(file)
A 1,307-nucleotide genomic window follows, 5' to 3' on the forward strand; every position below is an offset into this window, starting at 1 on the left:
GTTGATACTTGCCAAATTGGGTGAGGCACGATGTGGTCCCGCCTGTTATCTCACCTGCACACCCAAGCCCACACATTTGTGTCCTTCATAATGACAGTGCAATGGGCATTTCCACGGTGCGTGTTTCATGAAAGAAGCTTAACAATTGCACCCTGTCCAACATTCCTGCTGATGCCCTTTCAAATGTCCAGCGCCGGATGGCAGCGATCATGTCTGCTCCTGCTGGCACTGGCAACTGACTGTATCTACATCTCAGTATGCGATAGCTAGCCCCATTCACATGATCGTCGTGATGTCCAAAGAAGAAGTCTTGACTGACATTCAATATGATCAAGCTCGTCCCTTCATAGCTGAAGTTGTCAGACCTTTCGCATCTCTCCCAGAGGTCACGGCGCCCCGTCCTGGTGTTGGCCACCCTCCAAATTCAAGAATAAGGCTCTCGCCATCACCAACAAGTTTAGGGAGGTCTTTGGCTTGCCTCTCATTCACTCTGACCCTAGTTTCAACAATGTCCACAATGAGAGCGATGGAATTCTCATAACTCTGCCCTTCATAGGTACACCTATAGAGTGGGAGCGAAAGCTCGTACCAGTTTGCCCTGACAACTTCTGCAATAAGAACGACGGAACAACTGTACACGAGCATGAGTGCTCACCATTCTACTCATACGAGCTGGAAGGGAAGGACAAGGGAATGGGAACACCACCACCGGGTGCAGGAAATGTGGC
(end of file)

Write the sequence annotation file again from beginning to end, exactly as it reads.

A 1,307-nucleotide genomic window follows, 5' to 3' on the forward strand; every position below is an offset into this window, starting at 1 on the left:
GTTGATACTTGCCAAATTGGGTGAGGCACGATGTGGTCCCGCCTGTTATCTCACCTGCACACCCAAGCCCACACATTTGTGTCCTTCATAATGACAGTGCAATGGGCATTTCCACGGTGCGTGTTTCATGAAAGAAGCTTAACAATTGCACCCTGTCCAACATTCCTGCTGATGCCCTTTCAAATGTCCAGCGCCGGATGGCAGCGATCATGTCTGCTCCTGCTGGCACTGGCAACTGACTGTATCTACATCTCAGTATGCGATAGCTAGCCCCATTCACATGATCGTCGTGATGTCCAAAGAAGAAGTCTTGACTGACATTCAATATGATCAAGCTCGTCCCTTCATAGCTGAAGTTGTCAGACCTTTCGCATCTCTCCCAGAGGTCACGGCGCCCCGTCCTGGTGTTGGCCACCCTCCAAATTCAAGAATAAGGCTCTCGCCATCACCAACAAGTTTAGGGAGGTCTTTGGCTTGCCTCTCATTCACTCTGACCCTAGTTTCAACAATGTCCACAATGAGAGCGATGGAATTCTCATAACTCTGCCCTTCATAGGTACACCTATAGAGTGGGAGCGAAAGCTCGTACCAGTTTGCCCTGACAACTTCTGCAATAAGAACGACGGAACAACTGTACACGAGCATGAGTGCTCACCATTCTACTCATACGAGCTGGAAGGGAAGGACAAGGGAATGGGAACACCACCACCGGGTGCAGGAAATGTGGC